Rocking the cradle of experimental music
I recently became a “chance music” composer by accident – the best way. John Cage would have approved. I was playing a quiet CD, Morton Feldman’s Rothko Chapel, when my little granddaughter started tinkling around on my Baldwin upright in the next room – hitting random notes up and down the keyboard. The two separate events merged beautifully. I’m sorry I didn’t record it.
I was reminded of this today while reading Alvin Lucier’s delightful book, Music 109: Notes on Experimental Music. One of his chapters is titled “Indeterminacy” – music that leaves most of the music-making to chance rather than to a composer’s strict instructions. “By using chance,” Lucier cites Cage as having said, you can “eliminate or forgo all those habitual ideas that you have and to discover something different”.
In lucid, deadpan prose, Lucier brings back to life one of the most fascinating and important periods of American music, the experimental trends and fads of three decades ending in the 1980s. Much of today’s new music in the United States, Japan and Europe is founded on the daring innovations developed in this period by a small group of composers, most of them American.
No one is better placed that Lucier to tell this story. He was a participant and, now in his 80s, is a veteran of 40 years of teaching a college-level course on this period at Wesleyan University in Middletown, Connecticut. His book is a collection of notes for his witty and erudite lectures covering the sometimes outlandish experiments of such historic figures as Cage, LaMonte Young, Pauline Oliveros, Morton Feldman and others.
If you somehow missed experimental music while growing up, I recommend looking for it on YouTube where most of Lucier’s examples are easily available. You may be surprised how accessible much of it is. As I write this, LaMonte Young’s Well-Tempered Piano is playing in background. Nothing could be more calming.
Lucier’s gift for story-telling and his jargon-free language make the book a joy to read. One regrets not having had an opportunity to attend his lively lectures in person. He discusses and analyzes about one hundred of the key compositions of the period and shares memories of the composers – many of whom he knew personally.
He recalls one concert in which Cage’s friend, the pianist David Tudor, dives under the piano and begins making sounds on the underside of the instrument. “The audience screamed. … People were furious. I was flabbergasted.” Still, Lucier remembers being also thrilled. At one point Cage rose up on a hydraulic platform playing the piano, using a radio as one of his instruments. The Pope’s voice came on the air asking for peace in the world. “It was a wonderful moment… I guess you could say that concert blew my mind. I stopped writing music for a year.”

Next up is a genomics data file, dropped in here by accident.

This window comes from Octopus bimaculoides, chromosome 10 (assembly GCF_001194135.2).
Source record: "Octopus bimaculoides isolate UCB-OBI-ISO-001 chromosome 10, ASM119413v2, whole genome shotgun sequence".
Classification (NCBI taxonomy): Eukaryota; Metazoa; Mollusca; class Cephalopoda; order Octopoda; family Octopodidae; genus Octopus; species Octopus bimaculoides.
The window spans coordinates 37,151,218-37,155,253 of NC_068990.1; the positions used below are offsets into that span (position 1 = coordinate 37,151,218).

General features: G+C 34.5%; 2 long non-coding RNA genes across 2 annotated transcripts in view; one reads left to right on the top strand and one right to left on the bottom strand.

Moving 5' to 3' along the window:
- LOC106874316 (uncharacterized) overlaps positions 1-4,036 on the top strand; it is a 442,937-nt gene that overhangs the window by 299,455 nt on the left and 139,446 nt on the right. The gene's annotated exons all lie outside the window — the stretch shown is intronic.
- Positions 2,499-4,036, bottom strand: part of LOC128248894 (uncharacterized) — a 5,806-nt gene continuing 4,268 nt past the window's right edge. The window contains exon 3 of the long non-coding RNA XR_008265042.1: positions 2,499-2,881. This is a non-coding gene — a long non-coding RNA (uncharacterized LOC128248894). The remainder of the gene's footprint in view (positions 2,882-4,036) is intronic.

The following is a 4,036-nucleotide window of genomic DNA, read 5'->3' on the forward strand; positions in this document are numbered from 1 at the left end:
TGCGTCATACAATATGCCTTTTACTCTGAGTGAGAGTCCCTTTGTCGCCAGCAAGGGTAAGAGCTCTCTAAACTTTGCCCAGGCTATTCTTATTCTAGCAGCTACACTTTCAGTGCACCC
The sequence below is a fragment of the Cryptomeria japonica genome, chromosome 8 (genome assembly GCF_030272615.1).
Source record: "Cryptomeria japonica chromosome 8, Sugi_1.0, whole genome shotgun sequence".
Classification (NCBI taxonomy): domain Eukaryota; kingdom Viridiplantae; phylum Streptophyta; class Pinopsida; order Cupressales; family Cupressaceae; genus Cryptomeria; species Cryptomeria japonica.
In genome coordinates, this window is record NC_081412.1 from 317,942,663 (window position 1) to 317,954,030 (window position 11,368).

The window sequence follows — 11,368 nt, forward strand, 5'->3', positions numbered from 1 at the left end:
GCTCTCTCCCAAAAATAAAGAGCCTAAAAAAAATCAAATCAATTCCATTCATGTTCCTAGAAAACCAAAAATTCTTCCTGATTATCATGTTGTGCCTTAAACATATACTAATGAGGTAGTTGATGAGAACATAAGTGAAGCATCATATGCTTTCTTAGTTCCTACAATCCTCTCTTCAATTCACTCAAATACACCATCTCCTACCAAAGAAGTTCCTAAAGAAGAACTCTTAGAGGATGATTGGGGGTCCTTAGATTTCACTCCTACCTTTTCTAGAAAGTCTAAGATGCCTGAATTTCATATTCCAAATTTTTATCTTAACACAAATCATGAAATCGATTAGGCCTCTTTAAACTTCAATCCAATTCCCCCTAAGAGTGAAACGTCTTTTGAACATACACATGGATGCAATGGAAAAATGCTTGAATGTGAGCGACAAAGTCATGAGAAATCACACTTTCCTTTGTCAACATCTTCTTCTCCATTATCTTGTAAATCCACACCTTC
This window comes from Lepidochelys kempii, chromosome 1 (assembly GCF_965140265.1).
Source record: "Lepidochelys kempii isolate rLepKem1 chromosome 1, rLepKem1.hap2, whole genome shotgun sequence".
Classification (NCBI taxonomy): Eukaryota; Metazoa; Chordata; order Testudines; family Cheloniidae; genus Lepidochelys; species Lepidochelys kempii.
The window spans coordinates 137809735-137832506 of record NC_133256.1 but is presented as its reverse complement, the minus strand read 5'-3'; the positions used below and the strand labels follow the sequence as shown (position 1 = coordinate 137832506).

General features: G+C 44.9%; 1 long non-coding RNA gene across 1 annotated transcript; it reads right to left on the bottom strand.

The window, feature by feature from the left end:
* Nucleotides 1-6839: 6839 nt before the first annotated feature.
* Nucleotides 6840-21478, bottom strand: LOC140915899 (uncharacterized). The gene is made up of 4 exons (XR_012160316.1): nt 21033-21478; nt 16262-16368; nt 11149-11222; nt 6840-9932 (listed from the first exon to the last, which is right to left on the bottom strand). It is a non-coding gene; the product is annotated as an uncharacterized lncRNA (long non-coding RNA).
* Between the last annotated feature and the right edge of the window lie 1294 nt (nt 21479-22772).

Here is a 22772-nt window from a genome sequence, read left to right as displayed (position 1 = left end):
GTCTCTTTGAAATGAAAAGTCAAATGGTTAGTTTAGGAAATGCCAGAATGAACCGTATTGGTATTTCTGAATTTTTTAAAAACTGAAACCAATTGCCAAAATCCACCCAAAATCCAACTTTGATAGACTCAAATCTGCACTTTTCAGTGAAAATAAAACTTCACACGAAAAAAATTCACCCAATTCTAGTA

This slim volume will clear up some mysteries that younger fans of new music wonder about, such as what Steve Reich intended with his rather basic Clapping Music. The answer is obvious when you know it: he was inspired by flamenco dancers when he happened to see a Spanish troupe clapping and stomping in a Brussels club.
Lucier’s talent for the anecdote takes him to Walter Piston’s class at Harvard where a student set to work creating one of Cage’s “prepared” pianos, inserting penny coins to deaden some of the strings. “Why there must have been 40 cents in that piano,” Piston said. Lucier recalls that Cage “howled with laughter” at that story and made him tell it over and over.
He also devotes time and space to deliver more thorough inspections of some of the seminal pieces of the era such as Robert Ashley’s Wolfman, first performed in 1964. “It was the loudest piece of music anyone had heard at the time,” Lucier writes. “Wolfman is an homage to amplification.”
Other key works covered include Gordon Mumma’s Hornpipe, Christian Wolff’s For 1, 2 or 3 People and Cage’s Atlas Eclipticalis, which he says with some pride “prompted the biggest walkout in the (New York) Philharmonic’s history”. He also notes that Leonard Bernstein introduced the piece by denigrating its importance. Lucier’s comment on Benstein: “Dumb”.
One of the most interesting deconstructions concerns Lucier’s own milestone work, I Am Sitting in a Room, in which a short statement is spoken into a tape recorder, then recorded and rerecorded multiple times until the words become unintelligible. At the end of 15 minutes, the recording resonates with an eerie kind of music that had never been heard before. As Lucier puts it: “I stayed up all night doing it. As the process continued more and more of the resonances in the room came forth; the intelligibility of the speech disappeared. Speech became music. It was magical.”
People who heard Lucier perform it in person still talk about the experience decades later.
Lucier and his composer friends suffered from lack of interest from concert-goers. Much of their work is only now being rediscovered and offered to a more receptive – if minority – public. As Lucier recalls the period: “We composers were in a cultural war. We were colonized by the European musical establishment. Things are better nowadays.”
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